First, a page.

24

I assume that you're talking about road biking. I can give you my opinion after using these groups for a while: Shimano Sora, Shimano Tiagra, Shimano 105, and now a full Shimano Ultegra. All work, when properly adjusted and when shifting correctly. You have to do your homework and know how to shift smoothly, and adjust the gears. Whoever tells you that ...


23

Other than the obvious fact that your better quality (and better handling) bikes tend to be lighter, there's no real correlation between weight and performance (other than a modest effect on acceleration and the obvious effect on hill climbing). But you can generally (with some exceptions) assume that a bike that is quite a bit (like 2x) heavier than others ...


22

It appears to be a clamp-on pump peg that got moved down out of the way either intentionally or from coming loose.


21

This is just a rehashing of a very old and horrible idea. See PMP Cranks et al. Edited for additional information: RE: PMP cranks A moment's thought shows a straight crank and an L crank always have the same relation between pedals, chain, and bottom bracket. Thus, there is no advantage to L cranks. And an L crank always has more material than a ...


20

It protects the frame from the handlebars. The handlebars, unrestricted by brake or derailleur cables, can rotate freely to the point that they can smack into the top tube. This is particularly easy to do when carrying the bike.


20

For me, and for many riders that come through my shop, the 11-25 is missing the critical 16t cog, which (at least for me) is the sweet spot. That is, the gear which I don't tend to spin out of, and that doesn't turn in to a grind fest. If I'm doing a Euro trip, then I will run an 11-28, with a compact front. But at home, for daily riding, a standard 53/39 ...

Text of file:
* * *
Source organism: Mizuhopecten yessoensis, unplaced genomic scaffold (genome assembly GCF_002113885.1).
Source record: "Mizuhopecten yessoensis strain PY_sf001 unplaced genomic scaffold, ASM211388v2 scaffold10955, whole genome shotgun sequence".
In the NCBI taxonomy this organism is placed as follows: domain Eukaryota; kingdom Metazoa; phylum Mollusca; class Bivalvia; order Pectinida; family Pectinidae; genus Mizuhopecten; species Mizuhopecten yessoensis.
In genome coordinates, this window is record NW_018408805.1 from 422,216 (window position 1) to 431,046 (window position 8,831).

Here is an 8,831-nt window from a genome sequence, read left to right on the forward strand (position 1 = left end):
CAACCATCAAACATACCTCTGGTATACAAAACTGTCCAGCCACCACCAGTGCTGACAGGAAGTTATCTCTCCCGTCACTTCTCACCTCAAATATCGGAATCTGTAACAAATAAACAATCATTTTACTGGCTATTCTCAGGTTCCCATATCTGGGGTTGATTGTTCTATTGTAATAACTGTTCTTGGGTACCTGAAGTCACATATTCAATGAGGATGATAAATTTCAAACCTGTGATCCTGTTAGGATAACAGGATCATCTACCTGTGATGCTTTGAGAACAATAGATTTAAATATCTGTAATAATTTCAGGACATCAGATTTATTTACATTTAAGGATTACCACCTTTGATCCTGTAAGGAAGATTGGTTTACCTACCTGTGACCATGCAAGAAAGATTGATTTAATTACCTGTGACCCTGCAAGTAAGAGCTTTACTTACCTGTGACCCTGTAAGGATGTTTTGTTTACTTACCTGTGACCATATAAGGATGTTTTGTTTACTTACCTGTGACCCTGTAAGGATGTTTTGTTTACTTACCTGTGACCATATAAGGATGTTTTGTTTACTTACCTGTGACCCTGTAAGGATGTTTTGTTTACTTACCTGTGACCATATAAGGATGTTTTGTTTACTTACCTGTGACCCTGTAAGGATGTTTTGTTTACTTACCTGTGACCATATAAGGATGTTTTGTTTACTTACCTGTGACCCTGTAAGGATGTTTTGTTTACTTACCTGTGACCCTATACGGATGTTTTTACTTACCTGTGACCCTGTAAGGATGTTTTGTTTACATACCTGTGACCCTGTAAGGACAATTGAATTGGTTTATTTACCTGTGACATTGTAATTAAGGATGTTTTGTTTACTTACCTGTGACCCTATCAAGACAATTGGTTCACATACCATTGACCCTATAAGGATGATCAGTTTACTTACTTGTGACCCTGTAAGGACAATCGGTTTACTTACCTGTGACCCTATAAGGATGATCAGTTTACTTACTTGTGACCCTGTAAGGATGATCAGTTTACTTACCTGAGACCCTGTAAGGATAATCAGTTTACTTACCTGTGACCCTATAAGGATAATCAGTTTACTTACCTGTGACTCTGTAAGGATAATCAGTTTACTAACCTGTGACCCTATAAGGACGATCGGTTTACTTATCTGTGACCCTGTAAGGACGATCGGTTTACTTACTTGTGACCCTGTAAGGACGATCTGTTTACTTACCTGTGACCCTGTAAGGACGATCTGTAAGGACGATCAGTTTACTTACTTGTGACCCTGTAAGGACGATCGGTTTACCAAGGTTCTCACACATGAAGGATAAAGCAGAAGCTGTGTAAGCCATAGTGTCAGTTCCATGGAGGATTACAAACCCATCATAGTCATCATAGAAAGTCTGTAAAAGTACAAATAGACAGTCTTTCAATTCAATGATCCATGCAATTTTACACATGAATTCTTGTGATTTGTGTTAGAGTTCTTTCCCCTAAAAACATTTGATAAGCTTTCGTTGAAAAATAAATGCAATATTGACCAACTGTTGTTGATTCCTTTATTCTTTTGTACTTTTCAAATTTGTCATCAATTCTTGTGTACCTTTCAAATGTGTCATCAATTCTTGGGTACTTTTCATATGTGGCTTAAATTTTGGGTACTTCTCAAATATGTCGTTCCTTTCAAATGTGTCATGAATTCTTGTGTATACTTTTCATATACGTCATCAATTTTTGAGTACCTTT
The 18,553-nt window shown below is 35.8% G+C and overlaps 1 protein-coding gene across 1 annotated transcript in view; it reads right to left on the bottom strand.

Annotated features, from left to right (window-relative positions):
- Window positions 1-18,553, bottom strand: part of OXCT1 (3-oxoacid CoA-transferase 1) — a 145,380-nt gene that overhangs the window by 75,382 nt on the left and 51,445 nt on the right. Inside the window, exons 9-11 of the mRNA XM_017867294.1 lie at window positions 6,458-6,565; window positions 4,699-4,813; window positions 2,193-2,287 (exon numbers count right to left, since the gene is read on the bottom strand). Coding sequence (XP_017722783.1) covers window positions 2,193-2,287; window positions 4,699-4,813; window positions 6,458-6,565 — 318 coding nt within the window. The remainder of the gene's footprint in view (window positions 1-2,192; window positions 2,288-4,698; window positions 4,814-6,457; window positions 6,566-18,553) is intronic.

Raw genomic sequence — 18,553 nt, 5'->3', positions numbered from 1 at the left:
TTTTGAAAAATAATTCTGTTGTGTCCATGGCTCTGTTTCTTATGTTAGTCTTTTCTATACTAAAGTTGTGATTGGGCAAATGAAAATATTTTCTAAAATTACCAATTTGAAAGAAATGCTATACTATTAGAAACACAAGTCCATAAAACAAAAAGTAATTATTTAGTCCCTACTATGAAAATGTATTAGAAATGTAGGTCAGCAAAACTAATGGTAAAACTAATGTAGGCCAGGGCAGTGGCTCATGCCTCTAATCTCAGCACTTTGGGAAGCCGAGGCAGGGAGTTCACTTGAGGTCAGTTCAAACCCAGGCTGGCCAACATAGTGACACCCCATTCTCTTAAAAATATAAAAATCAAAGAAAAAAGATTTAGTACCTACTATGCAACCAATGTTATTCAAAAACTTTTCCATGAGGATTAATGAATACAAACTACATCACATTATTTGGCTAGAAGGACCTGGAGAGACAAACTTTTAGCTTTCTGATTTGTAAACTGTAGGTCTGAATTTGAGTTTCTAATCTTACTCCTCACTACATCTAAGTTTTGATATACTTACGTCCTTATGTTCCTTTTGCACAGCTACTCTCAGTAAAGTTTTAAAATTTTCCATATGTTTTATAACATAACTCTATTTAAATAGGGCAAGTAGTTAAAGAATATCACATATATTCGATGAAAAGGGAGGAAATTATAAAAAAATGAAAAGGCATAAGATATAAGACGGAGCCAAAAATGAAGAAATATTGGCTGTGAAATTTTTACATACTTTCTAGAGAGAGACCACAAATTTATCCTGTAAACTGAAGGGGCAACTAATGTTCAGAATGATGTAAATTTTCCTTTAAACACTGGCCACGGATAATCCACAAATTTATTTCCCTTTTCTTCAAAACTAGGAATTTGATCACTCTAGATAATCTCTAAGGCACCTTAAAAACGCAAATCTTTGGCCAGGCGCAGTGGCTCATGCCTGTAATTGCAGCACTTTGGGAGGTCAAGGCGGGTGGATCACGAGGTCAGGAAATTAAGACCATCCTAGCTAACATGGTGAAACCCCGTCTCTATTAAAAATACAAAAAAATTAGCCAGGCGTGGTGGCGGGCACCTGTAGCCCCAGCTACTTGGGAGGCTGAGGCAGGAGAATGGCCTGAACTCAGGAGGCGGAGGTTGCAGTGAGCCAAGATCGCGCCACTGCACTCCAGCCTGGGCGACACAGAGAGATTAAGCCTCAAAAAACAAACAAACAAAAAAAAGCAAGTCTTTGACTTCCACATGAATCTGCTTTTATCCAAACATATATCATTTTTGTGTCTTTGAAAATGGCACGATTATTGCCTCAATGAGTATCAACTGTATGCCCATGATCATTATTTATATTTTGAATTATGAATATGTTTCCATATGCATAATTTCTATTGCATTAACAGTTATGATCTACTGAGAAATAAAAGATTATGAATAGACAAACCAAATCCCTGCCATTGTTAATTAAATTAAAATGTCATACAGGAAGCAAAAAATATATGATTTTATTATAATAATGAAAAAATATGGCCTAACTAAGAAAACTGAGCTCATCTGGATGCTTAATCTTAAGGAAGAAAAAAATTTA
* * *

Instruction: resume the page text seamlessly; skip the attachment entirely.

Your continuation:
18

In addition to economies of scale, you also have to consider the difference in price sensitivity and leverage between a manufacturer and a consumer. If Shimano told Trek that they'd start paying retail prices for their cranks, for example, your next Trek would have SRAM cranks. You can be sure they've negotiated the lowest plausible price, because it's very ...


17

The purpose of such a steering damper is to stop the front wheel from turning when using a (two-leg) kickstand or while pushing the bike. Not much use otherwise.


17

These are to protect your frame from the support bolt on Shimano front derailleurs (I don't know if SRAM have the same). You can see them on page page 7 of this manual.


15

There's no way to 100% secure everything, but there are things you can do to make it more difficult or time-consuming. Don't lock up your bike. Bring your bike with you instead of leaving it outside. Mine goes into my office. Choose a location where you or other people will see thieves messing with the bike. Not a super-high traffic area (in that case ...


15

Unfortunately this doesn't help. The example pictures demonstrate misunderstanding elementary classical mechanics and more specifically, statics. Moment, a.k.a. torque, is defined as M = F * d where F = the force applied d = the perpendicular distance from the axis to the line of action of the force. The shape of the crank has not effect on either. F is ...


15